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Supplementary Material for: Systematic Review of Quality of Life Assessments after Cochlear Implantation in Older Adults

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posted on 10.07.2020 by Andries E., Gilles A., Topsakal V., Vanderveken O.M., VandeHeyning P., VanRompaey V., Mertens G.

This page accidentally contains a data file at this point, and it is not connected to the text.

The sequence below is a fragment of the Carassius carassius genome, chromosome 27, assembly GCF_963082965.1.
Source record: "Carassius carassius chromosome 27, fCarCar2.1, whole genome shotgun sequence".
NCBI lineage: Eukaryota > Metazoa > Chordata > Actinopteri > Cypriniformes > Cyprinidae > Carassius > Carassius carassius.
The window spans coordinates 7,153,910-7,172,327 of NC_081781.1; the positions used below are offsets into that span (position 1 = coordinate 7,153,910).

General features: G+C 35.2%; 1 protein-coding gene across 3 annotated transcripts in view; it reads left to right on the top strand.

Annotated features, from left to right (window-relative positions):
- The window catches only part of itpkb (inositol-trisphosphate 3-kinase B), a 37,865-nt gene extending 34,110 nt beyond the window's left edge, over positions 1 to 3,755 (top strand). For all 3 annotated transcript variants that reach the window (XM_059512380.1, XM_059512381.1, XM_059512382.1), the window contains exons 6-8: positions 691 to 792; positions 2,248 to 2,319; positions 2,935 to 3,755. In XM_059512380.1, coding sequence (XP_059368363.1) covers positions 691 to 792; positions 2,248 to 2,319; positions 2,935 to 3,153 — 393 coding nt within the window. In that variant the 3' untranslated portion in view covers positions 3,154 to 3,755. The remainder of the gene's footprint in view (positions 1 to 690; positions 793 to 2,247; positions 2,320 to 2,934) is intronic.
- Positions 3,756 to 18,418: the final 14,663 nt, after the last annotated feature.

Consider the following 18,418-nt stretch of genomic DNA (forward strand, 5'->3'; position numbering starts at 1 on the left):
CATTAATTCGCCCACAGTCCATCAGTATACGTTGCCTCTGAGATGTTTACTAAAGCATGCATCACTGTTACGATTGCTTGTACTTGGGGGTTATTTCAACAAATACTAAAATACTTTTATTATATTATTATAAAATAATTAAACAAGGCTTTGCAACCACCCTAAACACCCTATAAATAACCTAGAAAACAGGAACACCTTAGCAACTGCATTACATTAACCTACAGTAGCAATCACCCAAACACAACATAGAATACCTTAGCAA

Cochlear implants (CI) have increasingly been adopted in older adults with severe to profound sensorineural hearing loss as a result of the growing and aging world population. Consequently, researchers have recently shown great interest in the cost-effectiveness of cochlear implantation and its effect on quality of life (QoL) in older CI users. Therefore, a systematic review and critical evaluation of the available literature on QoL in older adult CI users was performed according to the Preferred Reporting Items for Systematic Reviews and Meta-Analyses (PRISMA) guidelines. Studies were selected by searching MEDLINE (PubMed) and the Cochrane Library and by checking the reference lists of relevant articles. Inclusion criteria were as follows: (1) the study sample were adults aged 50 years and older with postlingual onset of bilateral severe to profound hearing loss, (2) all subjects received a multi-electrode CI, and (3) QoL was assessed before and after implantation. Out of 1,093 records, 18 articles were accepted for review. Several studies demonstrated significant positive effects of cochlear implantation on QoL in older adults, but high-level evidence-based medicine is lacking. An improvement of QoL was generally reported when using disease-specific instruments, which are designed to detect treatment-specific changes, whereas the outcomes of generic QoL questionnaires, assessing general health states, were rather ambiguous. However, only generic questionnaires would be able to provide calculations of the cost-effectiveness of CI and comparisons across patient populations, diseases, or interventions. Hence, generic and disease-specific QoL instruments are complementary rather than contradictory. In general, older CI users’ QoL was assessed using a variety of methods and instruments, which complicated comparisons between studies. There is a need for a standardized, multidimensional, and comprehensive QoL study protocol including all relevant generic and disease-specific instruments to measure and compare QoL, utility, and/or daily life performance in CI users.

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